Director: Adam Robitel
Stars: Taylor Russell, Logan Miller, Indya Moore
I must admit I have a soft spot for Escape Room. Adam Robitel’s initial movie in this unlikely series felt like something of an underdog when it was released with little fanfare two and a half years ago. Who wanted or needed a YA Saw film? It received only a modest amount of coverage (so far as my sphere of the media snow-globe could ascertain) and it disappeared just as meekly into the general hubbub of that year’s awards season bruhaha. I only caught it later when it appeared just as unassumingly on a streaming platform.
But damn, it’s a lot of fun. Chiefly the premise is this; a group of unconnected people are lured by a mysterious company called Minos to participate in an escape room that promises a sizable cash prize. In truth, the evil corporation locks these candidates inside elaborately orchestrated death traps, recording their exploits for the viewing pleasure of their real clientele; an unseen cadre of the elite and/or obscenely wealthy. The trap rooms presented first time out were beautiful production design showcases and, in young Taylor Russell, Escape Room presented a plucky new talent to root for.
Escape Room sagged in its third act. Partly because it sidelined Russell and partly because of a labored set-up for an unconfirmed sequel. Clearly the flick put enough in the bank for Sony Pictures to roll the dice again. Tournament of Champions opens with an extensive “previously on…” recap, adding further redundancy to the first film’s limp send-off. No matter. Once this awkwardness is out of the way, Robitel gets busy moving the machinations of this erstwhile series forward again.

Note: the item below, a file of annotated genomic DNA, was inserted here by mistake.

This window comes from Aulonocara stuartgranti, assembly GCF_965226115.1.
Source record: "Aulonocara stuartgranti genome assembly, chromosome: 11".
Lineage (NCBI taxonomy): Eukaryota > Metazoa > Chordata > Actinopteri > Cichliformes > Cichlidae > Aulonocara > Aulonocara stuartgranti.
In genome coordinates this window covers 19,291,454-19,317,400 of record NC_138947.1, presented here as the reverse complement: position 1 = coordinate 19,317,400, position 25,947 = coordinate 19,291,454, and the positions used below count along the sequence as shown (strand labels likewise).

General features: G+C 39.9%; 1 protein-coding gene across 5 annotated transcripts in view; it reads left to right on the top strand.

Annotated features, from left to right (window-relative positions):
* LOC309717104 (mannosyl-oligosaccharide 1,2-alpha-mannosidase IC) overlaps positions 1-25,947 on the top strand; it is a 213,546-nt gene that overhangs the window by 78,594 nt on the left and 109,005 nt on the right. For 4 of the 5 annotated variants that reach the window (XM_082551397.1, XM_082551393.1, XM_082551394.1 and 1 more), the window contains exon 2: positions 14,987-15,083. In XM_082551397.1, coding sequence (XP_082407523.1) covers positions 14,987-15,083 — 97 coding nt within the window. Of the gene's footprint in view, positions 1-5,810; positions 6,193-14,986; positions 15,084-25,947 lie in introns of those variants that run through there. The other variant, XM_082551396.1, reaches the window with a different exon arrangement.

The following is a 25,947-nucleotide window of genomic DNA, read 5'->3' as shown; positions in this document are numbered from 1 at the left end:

Survivors Zoey (Russell) and Ben (Logan Miller) travel from Chicago to New York in pursuit of the villainous Minos corp; Zoey intent on bringing them down and Ben along for the ride because she saved his life. A pickpocket lures them both onto a subway carriage that then swiftly disengages from the remainder of the train. Crashing down a branch line to a disused platform, the train car transforms into a lethal electrified escape room and we’re off again. Their cohorts in this tin can of death are also all former survivors. Rachel (Holland Roden) rhetorically asks, “What is this, a Tournament of Champions?”.
Yes, Rachel. It is.
If you’re already calculating the improbable variables involved in getting all six of these former contestants onto this specific subway train at the same time then ToC is not for you. Trap rooms aren’t the only thing that Escape Room seems intent on pilfering from Saw. ToC makes an eager grab for that series’ eagerness for happenstance and convoluted twists. And why not? The entire set-up is inherently goofy. If you’re swallowing the basic premise here then, its creatives argue, why not open wide for a lot more?
To wit, Zoey and co. must navigate an underground bank primed with body slicing lasers, a beach scene that drains like a sink and a mock-up NY intersection experiencing intermittent downpours of acid rain. And that’s not all. ToC stays on-point with the nifty production design, but goes off when it comes to making things elaborate. It’s like watching The Crystal Maze as designed by Jared Leto getting into character for Suicide Squad.
Given the go-ahead for more, more, more, Escape Room scribes Will Honley, Maria Melnik and Daniel Tuch seem eager to move beyond just one sequel. Teen franchises like The Maze Runner and The Hunger Games feel like reference points for the kind of ongoing stories aspired to here. Escape Room trades Saw‘s gratuity for a sense of quest-like adventure, with Zoey as the series’ own Katniss Everdeen.
This means a couple of things for this film in particular. One; the aforementioned twists, which are mostly welcome (one of them especially). Two; an even messier third act that, while having learned some lessons from film one, goes all-in on upscaling the reach of what may follow. The result is something just as clunky but way-more absurd. And just a little rushed, maybe because any more time spent in this section would leave audiences enough space to call time out on such nonsense.
But as I say, with this kind of candy-coloured hokum, you’re either in or you’re not. ToC is a more chaotic film that its predecessor. In upping the ante its lost a little something. Mainly coherence. But there’s still plenty of fun to be had if you give yourself over to it. This wannabe series is pure junk food, and every now and then that’s just fine.